God Is A Hexahedron

Living without an internet connection for three weeks probably doesn’t sound like that much of a horrible disaster for those of you with perspective.

You don’t have a brother who sends you copious text messages about how great Fez is. Nonetheless, after a weekend of deciphering (most of) its not-insubstantial mysteries, I find myself coming away from Fez with a thoroughly exercised brain and seven pages of scribbled notes that, when discovered by the historians of the future, will read like the ramblings of a psychopath.

The game is a 2D platformer that revolves (hah) around the conceit that, while the player can only move across a two-dimensional plane, the world itself is three-dimensional and can be rotated 90 degrees in any direction. This makes for some quite nifty platforming puzzles to begin with, and quickly turns out to be an incredibly powerful tool for traversing the game’s world as you become more proficient at it.

Fez would be a good enough game were it to take this premise and run with it for the entire game; that it proceeds to weave in a rich, non-linear adventure game is to Polytron’s credit. The game does very little hand-holding with regards to puzzles and their solutions, which at times can be frustrating as there will be little to no indication of even how to approach solving some very obtuse puzzles.

That’s where the pages of notes come in. Fez has a very old-school design ethic; there are solutions to the puzzles in the game, and it’s entirely up to you how much you are prepared to invest in order to find them. It encourages you to experiment with code-breaking and button inputs without ever asking you to Just Watch One We Did Earlier. Usually, you can find solutions for anything you get stuck with on the internet - from what I understand, there are puzzles in Fez that haven’t been solved by anyone yet, weeks after release. The process of figuring out what these owls mean, what the tetris blocks stand for, what that hexahedron is talking about, is an absolute blast, with a great sense of reward derived solely from succeeding.

Before I hit that barrier of challenge, though, Fez was a lot of fun purely because of the quality of its world and the act of navigating it. It throws up memories of games such as Solstice and Super Metroid in the sense that its non-linearity and obscurity encourages repeat visits, and the mechanics of platforming make it such a joy to do so.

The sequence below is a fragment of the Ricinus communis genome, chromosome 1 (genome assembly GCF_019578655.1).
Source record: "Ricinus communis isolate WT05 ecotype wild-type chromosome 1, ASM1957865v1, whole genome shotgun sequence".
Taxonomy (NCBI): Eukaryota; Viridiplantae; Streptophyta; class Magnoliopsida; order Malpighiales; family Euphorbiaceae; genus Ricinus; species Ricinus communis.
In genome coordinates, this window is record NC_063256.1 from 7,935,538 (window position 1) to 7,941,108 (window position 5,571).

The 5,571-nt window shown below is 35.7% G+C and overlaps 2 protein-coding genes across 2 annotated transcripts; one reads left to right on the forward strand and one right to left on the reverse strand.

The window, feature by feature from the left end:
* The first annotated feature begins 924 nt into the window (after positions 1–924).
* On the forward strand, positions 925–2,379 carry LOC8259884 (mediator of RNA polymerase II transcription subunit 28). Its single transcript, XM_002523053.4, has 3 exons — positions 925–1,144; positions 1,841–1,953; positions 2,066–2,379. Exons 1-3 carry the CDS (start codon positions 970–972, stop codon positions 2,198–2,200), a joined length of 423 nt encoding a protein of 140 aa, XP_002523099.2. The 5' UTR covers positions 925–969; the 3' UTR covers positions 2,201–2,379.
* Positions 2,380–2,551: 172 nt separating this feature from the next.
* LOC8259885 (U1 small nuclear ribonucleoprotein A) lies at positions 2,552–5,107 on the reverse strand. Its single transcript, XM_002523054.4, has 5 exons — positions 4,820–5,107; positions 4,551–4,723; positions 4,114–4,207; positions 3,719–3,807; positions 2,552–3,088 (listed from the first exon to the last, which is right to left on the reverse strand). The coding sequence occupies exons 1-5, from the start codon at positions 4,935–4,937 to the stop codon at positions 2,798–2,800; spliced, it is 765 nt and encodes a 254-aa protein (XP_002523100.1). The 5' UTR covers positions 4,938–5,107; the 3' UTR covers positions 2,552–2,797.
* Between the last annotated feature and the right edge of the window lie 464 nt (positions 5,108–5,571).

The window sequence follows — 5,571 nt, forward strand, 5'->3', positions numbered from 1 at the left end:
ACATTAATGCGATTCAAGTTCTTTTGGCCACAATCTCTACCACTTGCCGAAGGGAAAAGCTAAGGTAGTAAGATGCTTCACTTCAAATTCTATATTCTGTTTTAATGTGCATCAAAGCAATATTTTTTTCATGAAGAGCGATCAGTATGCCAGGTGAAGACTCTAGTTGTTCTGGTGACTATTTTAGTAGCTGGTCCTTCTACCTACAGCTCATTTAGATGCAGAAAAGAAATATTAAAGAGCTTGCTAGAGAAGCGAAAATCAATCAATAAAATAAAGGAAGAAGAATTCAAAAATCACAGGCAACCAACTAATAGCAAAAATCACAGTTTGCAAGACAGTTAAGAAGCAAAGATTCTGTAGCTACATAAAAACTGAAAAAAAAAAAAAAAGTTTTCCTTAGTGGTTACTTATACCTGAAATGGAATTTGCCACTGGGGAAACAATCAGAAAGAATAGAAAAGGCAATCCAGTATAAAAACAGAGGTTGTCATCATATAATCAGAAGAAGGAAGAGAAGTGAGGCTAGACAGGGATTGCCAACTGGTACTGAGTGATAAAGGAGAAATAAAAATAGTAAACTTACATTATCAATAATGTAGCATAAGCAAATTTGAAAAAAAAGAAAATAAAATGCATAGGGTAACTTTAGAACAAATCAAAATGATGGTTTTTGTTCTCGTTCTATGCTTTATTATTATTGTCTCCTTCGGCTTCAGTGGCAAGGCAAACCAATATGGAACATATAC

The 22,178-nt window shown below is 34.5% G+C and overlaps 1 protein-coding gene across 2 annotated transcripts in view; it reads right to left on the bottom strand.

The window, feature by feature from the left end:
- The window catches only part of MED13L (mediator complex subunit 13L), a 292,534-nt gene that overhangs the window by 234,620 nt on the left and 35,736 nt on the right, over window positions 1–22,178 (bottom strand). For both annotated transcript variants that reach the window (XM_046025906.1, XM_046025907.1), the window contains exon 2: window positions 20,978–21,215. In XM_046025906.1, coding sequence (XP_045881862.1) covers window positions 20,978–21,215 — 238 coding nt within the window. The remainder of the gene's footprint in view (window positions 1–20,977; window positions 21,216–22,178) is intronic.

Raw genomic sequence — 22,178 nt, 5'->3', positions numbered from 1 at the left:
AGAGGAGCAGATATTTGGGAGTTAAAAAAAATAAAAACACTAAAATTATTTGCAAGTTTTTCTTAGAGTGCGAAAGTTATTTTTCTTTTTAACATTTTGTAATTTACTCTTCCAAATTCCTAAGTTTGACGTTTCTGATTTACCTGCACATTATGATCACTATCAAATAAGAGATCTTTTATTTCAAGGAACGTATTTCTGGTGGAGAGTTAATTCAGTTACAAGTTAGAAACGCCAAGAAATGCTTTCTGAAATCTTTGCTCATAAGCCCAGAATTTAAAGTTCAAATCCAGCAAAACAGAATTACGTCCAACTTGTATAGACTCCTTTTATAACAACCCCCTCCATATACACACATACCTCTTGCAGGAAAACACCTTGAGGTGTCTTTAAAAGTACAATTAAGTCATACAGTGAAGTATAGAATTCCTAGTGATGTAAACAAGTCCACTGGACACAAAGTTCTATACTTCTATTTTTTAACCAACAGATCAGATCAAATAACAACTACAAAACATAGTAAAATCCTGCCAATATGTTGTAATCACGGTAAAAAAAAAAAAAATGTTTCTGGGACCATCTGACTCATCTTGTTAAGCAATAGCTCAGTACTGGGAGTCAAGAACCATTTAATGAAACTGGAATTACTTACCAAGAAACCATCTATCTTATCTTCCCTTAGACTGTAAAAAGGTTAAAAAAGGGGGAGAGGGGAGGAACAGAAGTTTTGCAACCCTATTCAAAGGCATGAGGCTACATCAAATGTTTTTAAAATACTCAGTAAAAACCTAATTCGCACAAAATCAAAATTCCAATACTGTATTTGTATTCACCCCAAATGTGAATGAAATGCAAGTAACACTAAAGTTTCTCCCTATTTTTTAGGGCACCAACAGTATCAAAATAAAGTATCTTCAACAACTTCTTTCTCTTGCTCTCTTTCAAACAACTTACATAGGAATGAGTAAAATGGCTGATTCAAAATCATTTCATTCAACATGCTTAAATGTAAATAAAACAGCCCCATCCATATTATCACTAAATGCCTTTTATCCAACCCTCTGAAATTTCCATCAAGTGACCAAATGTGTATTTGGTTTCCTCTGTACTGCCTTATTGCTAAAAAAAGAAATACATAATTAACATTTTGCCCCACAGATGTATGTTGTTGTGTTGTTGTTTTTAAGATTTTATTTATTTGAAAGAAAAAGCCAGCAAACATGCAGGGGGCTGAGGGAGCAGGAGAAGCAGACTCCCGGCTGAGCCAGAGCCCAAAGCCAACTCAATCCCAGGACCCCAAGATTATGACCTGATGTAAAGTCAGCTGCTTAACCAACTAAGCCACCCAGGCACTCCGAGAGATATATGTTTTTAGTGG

I just reviewed Fez, didn’t I? Oops. I give it Dope/10.

Start the Conversation
1 Comments
Posted by Knowl

Living without an internet connection for three weeks probably doesn’t sound like that much of a horrible disaster for those of you with perspective.

You don’t have a brother who sends you copious text messages about how great Fez is. Nonetheless, after a weekend of deciphering (most of) its not-insubstantial mysteries, I find myself coming away from Fez with a thoroughly exercised brain and seven pages of scribbled notes that, when discovered by the historians of the future, will read like the ramblings of a psychopath.

The game is a 2D platformer that revolves (hah) around the conceit that, while the player can only move across a two-dimensional plane, the world itself is three-dimensional and can be rotated 90 degrees in any direction. This makes for some quite nifty platforming puzzles to begin with, and quickly turns out to be an incredibly powerful tool for traversing the game’s world as you become more proficient at it.

Fez would be a good enough game were it to take this premise and run with it for the entire game; that it proceeds to weave in a rich, non-linear adventure game is to Polytron’s credit. The game does very little hand-holding with regards to puzzles and their solutions, which at times can be frustrating as there will be little to no indication of even how to approach solving some very obtuse puzzles.

That’s where the pages of notes come in. Fez has a very old-school design ethic; there are solutions to the puzzles in the game, and it’s entirely up to you how much you are prepared to invest in order to find them. It encourages you to experiment with code-breaking and button inputs without ever asking you to Just Watch One We Did Earlier. Usually, you can find solutions for anything you get stuck with on the internet - from what I understand, there are puzzles in Fez that haven’t been solved by anyone yet, weeks after release. The process of figuring out what these owls mean, what the tetris blocks stand for, what that hexahedron is talking about, is an absolute blast, with a great sense of reward derived solely from succeeding.

Before I hit that barrier of challenge, though, Fez was a lot of fun purely because of the quality of its world and the act of navigating it. It throws up memories of games such as Solstice and Super Metroid in the sense that its non-linearity and obscurity encourages repeat visits, and the mechanics of platforming make it such a joy to do so.

I just reviewed Fez, didn’t I? Oops. I give it Dope/10.